Tuesday and Wednesday makred Rosh Chodesh Cheshvan, the first day in the month of Cheshvan in the Jewish calendar. Morning prayers are occupied with an additional uplifting section of Hallel, filled with joyous songs praising G-d. It also marked another day in Israel filled with anxious, helpless, and scared civilians worried that if they want to go to their nearest market they might be killed in the streets because they’re Jewish. Normally Hallel is one of my favorite additions to prayer. But Rosh Chodesh was different this time. My happiness was restricted by my overbearing thoughts incessantly going towards Israel. How could I pray with joy during a time like this?
I woke up with a heavy feeling on my chest and a stomachache. While I was sleeping peacefully in my bed in Dallas, Texas, four more innocent civilians were murdered in the Jewish people’s home. I tried placing myself in their shoes. How would I feel if something like this happened in Dallas? I couldn’t even imagine the kind of panic I’d experience, yet across the ocean, my brothers and sisters in Israel live with the constant fear of an attack on their minds. For the first time in my life, I started thinking about my future, and what I imagined worried me. I imagined raising my own children with the same questions I have. How am I going to look into my children’s sorrowful, teary eyes, and try explaining to them why this is happening? How could I explain it to anyone when I don’t have an answer?
In the past 10 days there have been 200+ attacks including shootings, stabbings, rockets, bombs, and rock-throwings. Eight murdered, hundreds injured, and too many children orphaned. None of these victims instituted anything with their attacker. They were merely blameless civilians who were driving home from grandma’s house, walking to a friends house, or, probably the most heartbreaking, a 13-year-old boy riding his bike, just wanting some fresh air.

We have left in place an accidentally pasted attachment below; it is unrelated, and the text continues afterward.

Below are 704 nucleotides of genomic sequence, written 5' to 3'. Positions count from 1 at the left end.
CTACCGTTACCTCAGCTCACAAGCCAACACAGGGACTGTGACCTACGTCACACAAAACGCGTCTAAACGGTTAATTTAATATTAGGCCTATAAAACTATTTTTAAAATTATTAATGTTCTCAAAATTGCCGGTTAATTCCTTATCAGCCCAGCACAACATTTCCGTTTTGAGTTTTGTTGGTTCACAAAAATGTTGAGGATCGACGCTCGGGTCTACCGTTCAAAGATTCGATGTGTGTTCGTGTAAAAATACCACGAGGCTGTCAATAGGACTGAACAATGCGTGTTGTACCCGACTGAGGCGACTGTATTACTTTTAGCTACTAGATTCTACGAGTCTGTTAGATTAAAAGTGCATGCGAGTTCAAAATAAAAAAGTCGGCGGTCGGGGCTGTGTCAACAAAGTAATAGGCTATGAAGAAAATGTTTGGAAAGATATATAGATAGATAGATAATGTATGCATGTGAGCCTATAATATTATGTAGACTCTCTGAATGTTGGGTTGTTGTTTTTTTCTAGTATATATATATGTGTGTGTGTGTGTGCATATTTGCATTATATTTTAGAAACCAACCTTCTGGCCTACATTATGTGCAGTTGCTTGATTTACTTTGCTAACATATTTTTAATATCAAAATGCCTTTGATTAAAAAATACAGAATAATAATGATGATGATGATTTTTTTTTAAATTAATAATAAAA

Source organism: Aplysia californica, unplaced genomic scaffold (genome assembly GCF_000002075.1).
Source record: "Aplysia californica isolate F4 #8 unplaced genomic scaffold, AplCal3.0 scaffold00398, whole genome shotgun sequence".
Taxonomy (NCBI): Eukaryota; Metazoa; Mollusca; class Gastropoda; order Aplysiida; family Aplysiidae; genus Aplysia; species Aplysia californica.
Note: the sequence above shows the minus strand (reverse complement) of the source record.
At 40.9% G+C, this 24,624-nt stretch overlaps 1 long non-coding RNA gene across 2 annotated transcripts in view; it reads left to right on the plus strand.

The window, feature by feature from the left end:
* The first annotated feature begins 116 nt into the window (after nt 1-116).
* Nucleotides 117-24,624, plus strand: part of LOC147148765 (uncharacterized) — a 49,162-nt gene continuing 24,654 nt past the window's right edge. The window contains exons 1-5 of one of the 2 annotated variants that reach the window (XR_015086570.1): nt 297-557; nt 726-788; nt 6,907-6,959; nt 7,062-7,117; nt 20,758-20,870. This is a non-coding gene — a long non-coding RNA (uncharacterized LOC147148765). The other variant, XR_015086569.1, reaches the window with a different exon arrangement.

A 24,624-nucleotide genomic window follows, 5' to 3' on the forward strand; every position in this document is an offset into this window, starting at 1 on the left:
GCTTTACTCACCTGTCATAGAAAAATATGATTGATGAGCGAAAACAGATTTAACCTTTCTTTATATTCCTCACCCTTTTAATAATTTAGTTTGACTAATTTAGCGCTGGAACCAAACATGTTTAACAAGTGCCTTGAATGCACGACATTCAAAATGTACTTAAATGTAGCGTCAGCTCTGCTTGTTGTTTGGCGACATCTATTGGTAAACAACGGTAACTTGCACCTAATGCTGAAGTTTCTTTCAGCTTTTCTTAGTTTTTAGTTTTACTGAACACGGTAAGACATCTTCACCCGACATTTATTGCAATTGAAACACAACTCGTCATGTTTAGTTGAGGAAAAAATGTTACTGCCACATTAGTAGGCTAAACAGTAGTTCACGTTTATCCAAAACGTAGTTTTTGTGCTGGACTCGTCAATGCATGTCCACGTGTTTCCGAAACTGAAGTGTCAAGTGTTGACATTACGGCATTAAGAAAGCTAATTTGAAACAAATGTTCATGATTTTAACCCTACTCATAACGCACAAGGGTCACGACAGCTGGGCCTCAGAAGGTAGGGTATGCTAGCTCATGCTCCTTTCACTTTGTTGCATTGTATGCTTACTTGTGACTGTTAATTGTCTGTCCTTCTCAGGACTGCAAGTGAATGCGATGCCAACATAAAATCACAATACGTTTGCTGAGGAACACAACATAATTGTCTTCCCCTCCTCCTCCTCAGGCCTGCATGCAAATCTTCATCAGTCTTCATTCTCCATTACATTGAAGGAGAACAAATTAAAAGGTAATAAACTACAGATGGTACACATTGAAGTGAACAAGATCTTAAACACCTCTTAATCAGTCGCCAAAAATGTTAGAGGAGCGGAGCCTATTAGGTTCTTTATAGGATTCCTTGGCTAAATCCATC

Though unfortunately my happiness was diminished, my optimism was not. Rosh Chodesh is not just a day filled with joy but also hope. Hope for the coming month to be filled with good grades, health, and everything else a teenager might want. But this month is different. This month, the focus of my optimism is Israel. My thoughts will now be for the safety and protection of Israel.
As a proud President of CTeen, a strong Jewish youth group, I’ve seen the power and spark teens truly possess. One spark can ignite another, and another, and another. When we work together, the possibilities are endless. This is my call to arms. My call to all Jews alike. Young, old, American, European, whoever you are, wherever you come from. Our brothers and sisters in Israel need us more than ever. We may not be in Israel, but that doesn’t mean that Israel should not occupy our minds, and our prayers. Take some time out of your day to realize the true potential of help you can provide. Take on a new mitzvah, be kinder to your fellow man, inform the world around you about the events in Israel. One small action can make a difference.
Menachem Mendel Schneerson, the Lubavitcher Rebbe, once said, “Darkness, no matter how ominous and intimidating, is not a thing or force: it is merely the absence of light….The same is true of good and evil: evil is not a thing or force, but merely the absence or concealment of good. One need not ‘defeat’ the evil in the world; one need only bring to light its inherent goodness.” Let’s flood the world with light to end the darkness. Let’s hold up a candle with our positive actions for the sake of our brothers and sisters in Israel.
We can and will end the darkness when we work together to bring more light into the world.